It’s not news anymore that Serena Williams was treated unfairly by umpire Carlos Ramos during the U.S. Open final on Saturday.
The staggering amount of penalties that Williams received throughout the game that ended in a $17,000 fine, all because she stood up for herself and showed passions that are regularly displayed by most professionals but rarely accepted coming from Black women was shocking and filled with misogynoir…something that Serena herself called out with class, not only while she was on court, but afterward during the press conference.
“You definitely can’t go back in time,” she said at the time, “but I can’t sit here and say I wouldn’t say [Ramos’] a thief because I thought he took a game from me. But I’ve seen other men call other umpires several things.”
“And I’m here fighting for women’s rights and for women’s equality and for all kinds of stuff. And for me to say ‘thief’ and for him to take a game, it made me feel like it was a sexist remark,” she added. “He’s never took a game from a man because they said ‘thief.’ For me it blows my mind. But I’m going to continue to fight for women and to fight for us to have equal [rights].”
Thankfully, the world’s best athlete is not fighting this battle alone. The heads of the Women’s Tennis Association, as well as the United States Tennis Association have both spoken out on Serena’s behalf, calling out the unequal treatment that female athletes receive, especially when compared to men.
“Yesterday brought to the forefront the question of whether different standards are applied to men and women in the officiating of matches. The WTA believes that there should be no difference in the standards of tolerance provided to the emotions expressed by men v women and is committed to working with the sport to ensure that all players are treated the same. We do not believe that this was done,” WTA chief executive Steve Simon said in a statement on Sunday night.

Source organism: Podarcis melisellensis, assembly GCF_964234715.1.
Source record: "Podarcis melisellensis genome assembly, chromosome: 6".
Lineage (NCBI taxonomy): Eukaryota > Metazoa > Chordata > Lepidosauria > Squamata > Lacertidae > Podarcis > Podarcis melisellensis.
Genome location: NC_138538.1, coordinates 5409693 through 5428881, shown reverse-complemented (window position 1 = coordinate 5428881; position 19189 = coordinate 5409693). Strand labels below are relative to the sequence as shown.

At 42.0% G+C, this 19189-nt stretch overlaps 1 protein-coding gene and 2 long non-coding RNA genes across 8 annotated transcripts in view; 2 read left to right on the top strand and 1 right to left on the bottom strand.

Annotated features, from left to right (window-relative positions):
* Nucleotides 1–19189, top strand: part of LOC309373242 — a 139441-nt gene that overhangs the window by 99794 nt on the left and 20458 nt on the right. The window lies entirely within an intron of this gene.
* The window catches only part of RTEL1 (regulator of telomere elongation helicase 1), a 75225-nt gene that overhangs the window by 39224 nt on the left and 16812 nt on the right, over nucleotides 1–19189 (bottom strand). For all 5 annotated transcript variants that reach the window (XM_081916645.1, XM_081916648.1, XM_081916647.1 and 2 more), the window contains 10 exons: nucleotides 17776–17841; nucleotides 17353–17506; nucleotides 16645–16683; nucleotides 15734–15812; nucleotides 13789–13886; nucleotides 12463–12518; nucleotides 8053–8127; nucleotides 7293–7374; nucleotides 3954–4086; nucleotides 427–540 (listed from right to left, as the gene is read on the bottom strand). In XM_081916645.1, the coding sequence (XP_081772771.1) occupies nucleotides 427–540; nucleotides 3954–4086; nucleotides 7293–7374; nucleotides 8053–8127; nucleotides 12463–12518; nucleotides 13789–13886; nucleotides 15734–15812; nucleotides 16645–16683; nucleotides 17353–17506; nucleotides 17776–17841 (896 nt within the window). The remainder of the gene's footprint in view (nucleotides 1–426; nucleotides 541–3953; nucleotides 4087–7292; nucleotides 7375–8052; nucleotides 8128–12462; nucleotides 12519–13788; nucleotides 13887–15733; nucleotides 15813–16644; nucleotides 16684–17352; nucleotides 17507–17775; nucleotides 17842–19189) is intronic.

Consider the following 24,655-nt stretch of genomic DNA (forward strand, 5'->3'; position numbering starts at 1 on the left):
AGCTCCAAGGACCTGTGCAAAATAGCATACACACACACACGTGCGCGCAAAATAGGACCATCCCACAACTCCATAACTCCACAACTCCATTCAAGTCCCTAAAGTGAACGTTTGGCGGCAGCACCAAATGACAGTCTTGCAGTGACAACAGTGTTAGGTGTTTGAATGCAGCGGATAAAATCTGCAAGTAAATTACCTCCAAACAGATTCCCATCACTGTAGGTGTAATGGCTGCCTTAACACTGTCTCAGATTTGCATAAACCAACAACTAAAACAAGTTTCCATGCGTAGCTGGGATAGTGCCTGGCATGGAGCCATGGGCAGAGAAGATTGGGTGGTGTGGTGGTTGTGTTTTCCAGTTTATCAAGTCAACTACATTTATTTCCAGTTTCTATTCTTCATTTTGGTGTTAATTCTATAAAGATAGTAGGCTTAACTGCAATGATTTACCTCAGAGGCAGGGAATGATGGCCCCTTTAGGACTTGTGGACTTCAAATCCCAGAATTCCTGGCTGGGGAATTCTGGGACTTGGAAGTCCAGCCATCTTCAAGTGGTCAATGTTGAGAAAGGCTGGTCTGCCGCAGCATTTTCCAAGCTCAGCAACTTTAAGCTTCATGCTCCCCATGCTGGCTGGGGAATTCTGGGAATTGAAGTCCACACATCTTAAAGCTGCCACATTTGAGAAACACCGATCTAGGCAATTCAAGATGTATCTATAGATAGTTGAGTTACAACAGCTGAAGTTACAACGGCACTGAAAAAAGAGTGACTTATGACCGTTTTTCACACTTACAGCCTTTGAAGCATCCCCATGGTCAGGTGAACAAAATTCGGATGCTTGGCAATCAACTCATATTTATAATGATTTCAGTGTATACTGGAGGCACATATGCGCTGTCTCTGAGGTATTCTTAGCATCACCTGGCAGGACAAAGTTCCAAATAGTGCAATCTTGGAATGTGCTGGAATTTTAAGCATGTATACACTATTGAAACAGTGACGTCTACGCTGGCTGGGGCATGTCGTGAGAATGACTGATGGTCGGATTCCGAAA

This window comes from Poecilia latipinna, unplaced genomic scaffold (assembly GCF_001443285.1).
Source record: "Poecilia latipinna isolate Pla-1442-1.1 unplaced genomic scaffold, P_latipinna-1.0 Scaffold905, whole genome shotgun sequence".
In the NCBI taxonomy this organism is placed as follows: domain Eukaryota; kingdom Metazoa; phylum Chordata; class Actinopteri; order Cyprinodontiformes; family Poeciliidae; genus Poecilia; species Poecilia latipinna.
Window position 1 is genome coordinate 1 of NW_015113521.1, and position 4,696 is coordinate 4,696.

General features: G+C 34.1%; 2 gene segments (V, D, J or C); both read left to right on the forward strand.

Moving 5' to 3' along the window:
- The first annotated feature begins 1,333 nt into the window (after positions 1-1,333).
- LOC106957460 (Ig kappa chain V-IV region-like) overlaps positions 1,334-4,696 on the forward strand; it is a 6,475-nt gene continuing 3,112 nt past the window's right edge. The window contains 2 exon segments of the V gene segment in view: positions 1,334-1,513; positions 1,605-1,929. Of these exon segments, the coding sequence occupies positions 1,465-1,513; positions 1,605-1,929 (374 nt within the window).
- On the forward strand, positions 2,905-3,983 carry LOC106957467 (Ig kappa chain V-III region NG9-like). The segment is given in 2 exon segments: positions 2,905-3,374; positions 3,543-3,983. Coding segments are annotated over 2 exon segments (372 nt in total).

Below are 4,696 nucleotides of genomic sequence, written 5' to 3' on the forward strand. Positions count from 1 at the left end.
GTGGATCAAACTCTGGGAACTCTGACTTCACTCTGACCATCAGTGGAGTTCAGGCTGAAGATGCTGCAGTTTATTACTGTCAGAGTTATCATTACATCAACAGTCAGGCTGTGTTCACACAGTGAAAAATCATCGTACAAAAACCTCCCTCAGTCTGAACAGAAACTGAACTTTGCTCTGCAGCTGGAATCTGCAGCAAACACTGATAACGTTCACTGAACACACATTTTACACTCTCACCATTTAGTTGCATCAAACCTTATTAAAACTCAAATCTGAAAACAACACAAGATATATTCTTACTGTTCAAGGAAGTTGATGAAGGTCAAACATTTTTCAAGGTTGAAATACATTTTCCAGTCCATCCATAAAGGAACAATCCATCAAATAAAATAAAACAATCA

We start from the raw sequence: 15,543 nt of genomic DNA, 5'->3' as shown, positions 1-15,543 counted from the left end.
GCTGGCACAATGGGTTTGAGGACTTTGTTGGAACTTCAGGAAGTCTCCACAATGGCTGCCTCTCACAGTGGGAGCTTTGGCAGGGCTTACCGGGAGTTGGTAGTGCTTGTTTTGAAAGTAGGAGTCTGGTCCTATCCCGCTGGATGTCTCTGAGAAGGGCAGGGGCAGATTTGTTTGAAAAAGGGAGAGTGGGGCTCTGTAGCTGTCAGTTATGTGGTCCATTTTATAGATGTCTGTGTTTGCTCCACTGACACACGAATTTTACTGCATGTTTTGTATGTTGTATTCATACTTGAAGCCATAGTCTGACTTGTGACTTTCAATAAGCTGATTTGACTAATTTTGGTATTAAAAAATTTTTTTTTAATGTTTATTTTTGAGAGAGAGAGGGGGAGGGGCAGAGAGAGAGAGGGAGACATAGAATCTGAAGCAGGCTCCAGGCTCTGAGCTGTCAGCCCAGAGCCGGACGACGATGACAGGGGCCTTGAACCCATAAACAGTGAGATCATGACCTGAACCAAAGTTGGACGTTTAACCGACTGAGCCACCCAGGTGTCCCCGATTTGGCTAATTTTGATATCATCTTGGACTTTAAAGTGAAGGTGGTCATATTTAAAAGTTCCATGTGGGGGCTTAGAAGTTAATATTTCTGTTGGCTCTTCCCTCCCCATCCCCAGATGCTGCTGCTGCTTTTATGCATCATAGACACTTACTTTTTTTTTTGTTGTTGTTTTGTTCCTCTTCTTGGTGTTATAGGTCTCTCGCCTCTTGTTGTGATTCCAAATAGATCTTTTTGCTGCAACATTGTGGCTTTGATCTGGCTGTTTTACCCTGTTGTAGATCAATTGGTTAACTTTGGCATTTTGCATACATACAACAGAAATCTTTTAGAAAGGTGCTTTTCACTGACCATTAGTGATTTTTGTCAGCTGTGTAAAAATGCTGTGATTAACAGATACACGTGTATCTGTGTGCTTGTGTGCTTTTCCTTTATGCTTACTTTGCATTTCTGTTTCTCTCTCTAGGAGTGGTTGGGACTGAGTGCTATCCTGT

Simon took it a step further, also calling for coaching to be allowed during grand slam matches, the Guardian notes, which was a point of contention during the finals match. Ramos gave Serena a warning for receiving coaching.
“We also think the issue of coaching needs to be addressed and should be allowed across the sport,” Simon said. “The WTA supports coaching through its on-court coaching rule, but further review is needed.”
Meanwhile, United States Tennis Association president Katrina Adams, praised Williams for her “class” and “sportsmanship.”
“We watch the guys do this all the time, they’re badgering the umpire on the changeovers. Nothing happens. There’s no equality. I think there has to be some consistency across the board. These are conversations that will be imposed in the next weeks,” Adams said.
“I know what Serena did and her behavior was not welcome. A line could have been drawn, but when you look at Carlos in this situation, it’s a judgment call to give that last penalty because she called him a thief. They’ve been called a lot more,” Adams added. “[He could have said]: ‘Hey, we’re getting out of hand here, let’s tone it down.’ I think he would have [said that to a male player], I think it’s a bond that they have and they way they communicate, and maybe not understanding they can have that same conversation with the women.”
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